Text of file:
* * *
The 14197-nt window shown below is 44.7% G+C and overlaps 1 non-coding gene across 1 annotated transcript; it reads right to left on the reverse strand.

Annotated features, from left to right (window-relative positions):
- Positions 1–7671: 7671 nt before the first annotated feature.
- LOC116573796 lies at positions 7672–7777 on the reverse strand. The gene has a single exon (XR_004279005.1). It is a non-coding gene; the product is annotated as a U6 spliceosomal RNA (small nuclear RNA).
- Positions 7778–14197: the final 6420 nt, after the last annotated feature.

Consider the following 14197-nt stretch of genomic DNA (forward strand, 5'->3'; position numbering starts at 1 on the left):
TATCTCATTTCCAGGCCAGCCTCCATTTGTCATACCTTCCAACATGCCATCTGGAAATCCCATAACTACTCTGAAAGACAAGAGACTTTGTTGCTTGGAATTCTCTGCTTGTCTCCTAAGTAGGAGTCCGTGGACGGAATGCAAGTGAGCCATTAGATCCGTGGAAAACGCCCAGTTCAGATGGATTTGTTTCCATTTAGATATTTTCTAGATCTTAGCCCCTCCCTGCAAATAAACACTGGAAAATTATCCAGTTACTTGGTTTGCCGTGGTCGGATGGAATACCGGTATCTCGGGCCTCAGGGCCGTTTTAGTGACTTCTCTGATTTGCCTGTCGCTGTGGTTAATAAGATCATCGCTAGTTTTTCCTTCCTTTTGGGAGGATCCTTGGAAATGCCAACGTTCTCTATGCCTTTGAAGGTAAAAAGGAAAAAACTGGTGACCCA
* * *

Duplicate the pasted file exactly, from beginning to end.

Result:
The 14197-nt window shown below is 44.7% G+C and overlaps 1 non-coding gene across 1 annotated transcript; it reads right to left on the reverse strand.

Annotated features, from left to right (window-relative positions):
- Positions 1–7671: 7671 nt before the first annotated feature.
- LOC116573796 lies at positions 7672–7777 on the reverse strand. The gene has a single exon (XR_004279005.1). It is a non-coding gene; the product is annotated as a U6 spliceosomal RNA (small nuclear RNA).
- Positions 7778–14197: the final 6420 nt, after the last annotated feature.

Consider the following 14197-nt stretch of genomic DNA (forward strand, 5'->3'; position numbering starts at 1 on the left):
TATCTCATTTCCAGGCCAGCCTCCATTTGTCATACCTTCCAACATGCCATCTGGAAATCCCATAACTACTCTGAAAGACAAGAGACTTTGTTGCTTGGAATTCTCTGCTTGTCTCCTAAGTAGGAGTCCGTGGACGGAATGCAAGTGAGCCATTAGATCCGTGGAAAACGCCCAGTTCAGATGGATTTGTTTCCATTTAGATATTTTCTAGATCTTAGCCCCTCCCTGCAAATAAACACTGGAAAATTATCCAGTTACTTGGTTTGCCGTGGTCGGATGGAATACCGGTATCTCGGGCCTCAGGGCCGTTTTAGTGACTTCTCTGATTTGCCTGTCGCTGTGGTTAATAAGATCATCGCTAGTTTTTCCTTCCTTTTGGGAGGATCCTTGGAAATGCCAACGTTCTCTATGCCTTTGAAGGTAAAAAGGAAAAAACTGGTGACCCA